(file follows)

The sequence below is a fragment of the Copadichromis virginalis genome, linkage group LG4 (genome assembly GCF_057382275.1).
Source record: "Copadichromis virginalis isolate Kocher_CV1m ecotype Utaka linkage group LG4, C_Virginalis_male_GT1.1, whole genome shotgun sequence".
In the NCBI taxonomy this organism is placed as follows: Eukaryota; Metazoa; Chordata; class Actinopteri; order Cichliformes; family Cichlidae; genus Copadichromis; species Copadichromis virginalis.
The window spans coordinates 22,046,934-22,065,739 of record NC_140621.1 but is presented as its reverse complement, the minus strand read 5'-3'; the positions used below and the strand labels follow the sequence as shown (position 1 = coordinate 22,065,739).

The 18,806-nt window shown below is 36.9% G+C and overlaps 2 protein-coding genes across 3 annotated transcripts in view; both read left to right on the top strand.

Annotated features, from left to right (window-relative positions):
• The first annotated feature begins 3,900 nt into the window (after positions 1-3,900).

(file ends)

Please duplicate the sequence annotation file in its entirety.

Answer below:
The sequence below is a fragment of the Copadichromis virginalis genome, linkage group LG4 (genome assembly GCF_057382275.1).
Source record: "Copadichromis virginalis isolate Kocher_CV1m ecotype Utaka linkage group LG4, C_Virginalis_male_GT1.1, whole genome shotgun sequence".
In the NCBI taxonomy this organism is placed as follows: Eukaryota; Metazoa; Chordata; class Actinopteri; order Cichliformes; family Cichlidae; genus Copadichromis; species Copadichromis virginalis.
The window spans coordinates 22,046,934-22,065,739 of record NC_140621.1 but is presented as its reverse complement, the minus strand read 5'-3'; the positions used below and the strand labels follow the sequence as shown (position 1 = coordinate 22,065,739).

The 18,806-nt window shown below is 36.9% G+C and overlaps 2 protein-coding genes across 3 annotated transcripts in view; both read left to right on the top strand.

Annotated features, from left to right (window-relative positions):
• The first annotated feature begins 3,900 nt into the window (after positions 1-3,900).